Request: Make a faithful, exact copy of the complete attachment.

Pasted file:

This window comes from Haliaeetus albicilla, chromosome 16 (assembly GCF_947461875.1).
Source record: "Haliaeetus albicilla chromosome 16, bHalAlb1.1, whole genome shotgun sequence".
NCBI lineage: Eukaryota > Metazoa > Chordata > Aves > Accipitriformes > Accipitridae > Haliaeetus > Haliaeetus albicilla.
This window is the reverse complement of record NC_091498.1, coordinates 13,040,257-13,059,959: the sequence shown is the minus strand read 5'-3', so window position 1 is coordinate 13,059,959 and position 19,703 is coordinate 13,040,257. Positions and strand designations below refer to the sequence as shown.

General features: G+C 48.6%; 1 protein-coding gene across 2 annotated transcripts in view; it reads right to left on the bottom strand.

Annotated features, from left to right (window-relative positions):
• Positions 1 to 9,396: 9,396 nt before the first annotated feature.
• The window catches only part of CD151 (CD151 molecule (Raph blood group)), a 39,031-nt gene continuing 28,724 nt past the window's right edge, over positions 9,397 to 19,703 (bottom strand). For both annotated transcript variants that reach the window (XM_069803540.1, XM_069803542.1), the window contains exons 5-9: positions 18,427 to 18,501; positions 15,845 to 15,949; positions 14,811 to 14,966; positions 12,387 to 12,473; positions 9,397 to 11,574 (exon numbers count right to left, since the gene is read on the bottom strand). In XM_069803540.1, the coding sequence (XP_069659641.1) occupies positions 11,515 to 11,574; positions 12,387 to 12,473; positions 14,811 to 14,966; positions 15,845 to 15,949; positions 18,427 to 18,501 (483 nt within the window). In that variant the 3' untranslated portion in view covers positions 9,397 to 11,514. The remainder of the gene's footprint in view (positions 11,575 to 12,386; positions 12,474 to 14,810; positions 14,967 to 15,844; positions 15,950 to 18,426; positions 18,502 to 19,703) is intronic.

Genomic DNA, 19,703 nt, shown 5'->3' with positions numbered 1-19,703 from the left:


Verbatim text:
This window comes from Haliaeetus albicilla, chromosome 16 (assembly GCF_947461875.1).
Source record: "Haliaeetus albicilla chromosome 16, bHalAlb1.1, whole genome shotgun sequence".
NCBI lineage: Eukaryota > Metazoa > Chordata > Aves > Accipitriformes > Accipitridae > Haliaeetus > Haliaeetus albicilla.
This window is the reverse complement of record NC_091498.1, coordinates 13,040,257-13,059,959: the sequence shown is the minus strand read 5'-3', so window position 1 is coordinate 13,059,959 and position 19,703 is coordinate 13,040,257. Positions and strand designations below refer to the sequence as shown.

General features: G+C 48.6%; 1 protein-coding gene across 2 annotated transcripts in view; it reads right to left on the bottom strand.

Annotated features, from left to right (window-relative positions):
• Positions 1 to 9,396: 9,396 nt before the first annotated feature.
• The window catches only part of CD151 (CD151 molecule (Raph blood group)), a 39,031-nt gene continuing 28,724 nt past the window's right edge, over positions 9,397 to 19,703 (bottom strand). For both annotated transcript variants that reach the window (XM_069803540.1, XM_069803542.1), the window contains exons 5-9: positions 18,427 to 18,501; positions 15,845 to 15,949; positions 14,811 to 14,966; positions 12,387 to 12,473; positions 9,397 to 11,574 (exon numbers count right to left, since the gene is read on the bottom strand). In XM_069803540.1, the coding sequence (XP_069659641.1) occupies positions 11,515 to 11,574; positions 12,387 to 12,473; positions 14,811 to 14,966; positions 15,845 to 15,949; positions 18,427 to 18,501 (483 nt within the window). In that variant the 3' untranslated portion in view covers positions 9,397 to 11,514. The remainder of the gene's footprint in view (positions 11,575 to 12,386; positions 12,474 to 14,810; positions 14,967 to 15,844; positions 15,950 to 18,426; positions 18,502 to 19,703) is intronic.

Genomic DNA, 19,703 nt, shown 5'->3' with positions numbered 1-19,703 from the left: